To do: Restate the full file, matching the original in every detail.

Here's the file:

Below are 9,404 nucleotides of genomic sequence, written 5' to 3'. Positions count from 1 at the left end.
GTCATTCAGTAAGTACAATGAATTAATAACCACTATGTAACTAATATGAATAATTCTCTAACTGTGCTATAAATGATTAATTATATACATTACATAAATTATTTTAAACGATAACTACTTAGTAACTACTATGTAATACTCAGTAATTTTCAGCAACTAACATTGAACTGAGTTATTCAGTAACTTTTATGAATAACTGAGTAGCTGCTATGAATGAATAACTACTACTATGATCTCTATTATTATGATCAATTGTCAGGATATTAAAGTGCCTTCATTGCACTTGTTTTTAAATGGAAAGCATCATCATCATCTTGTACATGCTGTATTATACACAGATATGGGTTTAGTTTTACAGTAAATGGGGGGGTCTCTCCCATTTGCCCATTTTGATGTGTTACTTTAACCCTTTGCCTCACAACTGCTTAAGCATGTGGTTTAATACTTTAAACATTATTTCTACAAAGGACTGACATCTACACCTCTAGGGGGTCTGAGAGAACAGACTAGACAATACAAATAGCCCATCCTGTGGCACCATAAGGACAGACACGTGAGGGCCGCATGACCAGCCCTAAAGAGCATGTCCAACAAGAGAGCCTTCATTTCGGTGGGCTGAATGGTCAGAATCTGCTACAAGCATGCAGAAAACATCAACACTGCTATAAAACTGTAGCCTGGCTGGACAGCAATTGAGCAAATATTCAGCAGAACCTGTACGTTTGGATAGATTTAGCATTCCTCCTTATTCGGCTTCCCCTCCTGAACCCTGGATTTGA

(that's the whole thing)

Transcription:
Below are 9,404 nucleotides of genomic sequence, written 5' to 3'. Positions count from 1 at the left end.
GTCATTCAGTAAGTACAATGAATTAATAACCACTATGTAACTAATATGAATAATTCTCTAACTGTGCTATAAATGATTAATTATATACATTACATAAATTATTTTAAACGATAACTACTTAGTAACTACTATGTAATACTCAGTAATTTTCAGCAACTAACATTGAACTGAGTTATTCAGTAACTTTTATGAATAACTGAGTAGCTGCTATGAATGAATAACTACTACTATGATCTCTATTATTATGATCAATTGTCAGGATATTAAAGTGCCTTCATTGCACTTGTTTTTAAATGGAAAGCATCATCATCATCTTGTACATGCTGTATTATACACAGATATGGGTTTAGTTTTACAGTAAATGGGGGGGTCTCTCCCATTTGCCCATTTTGATGTGTTACTTTAACCCTTTGCCTCACAACTGCTTAAGCATGTGGTTTAATACTTTAAACATTATTTCTACAAAGGACTGACATCTACACCTCTAGGGGGTCTGAGAGAACAGACTAGACAATACAAATAGCCCATCCTGTGGCACCATAAGGACAGACACGTGAGGGCCGCATGACCAGCCCTAAAGAGCATGTCCAACAAGAGAGCCTTCATTTCGGTGGGCTGAATGGTCAGAATCTGCTACAAGCATGCAGAAAACATCAACACTGCTATAAAACTGTAGCCTGGCTGGACAGCAATTGAGCAAATATTCAGCAGAACCTGTACGTTTGGATAGATTTAGCATTCCTCCTTATTCGGCTTCCCCTCCTGAACCCTGGATTTGA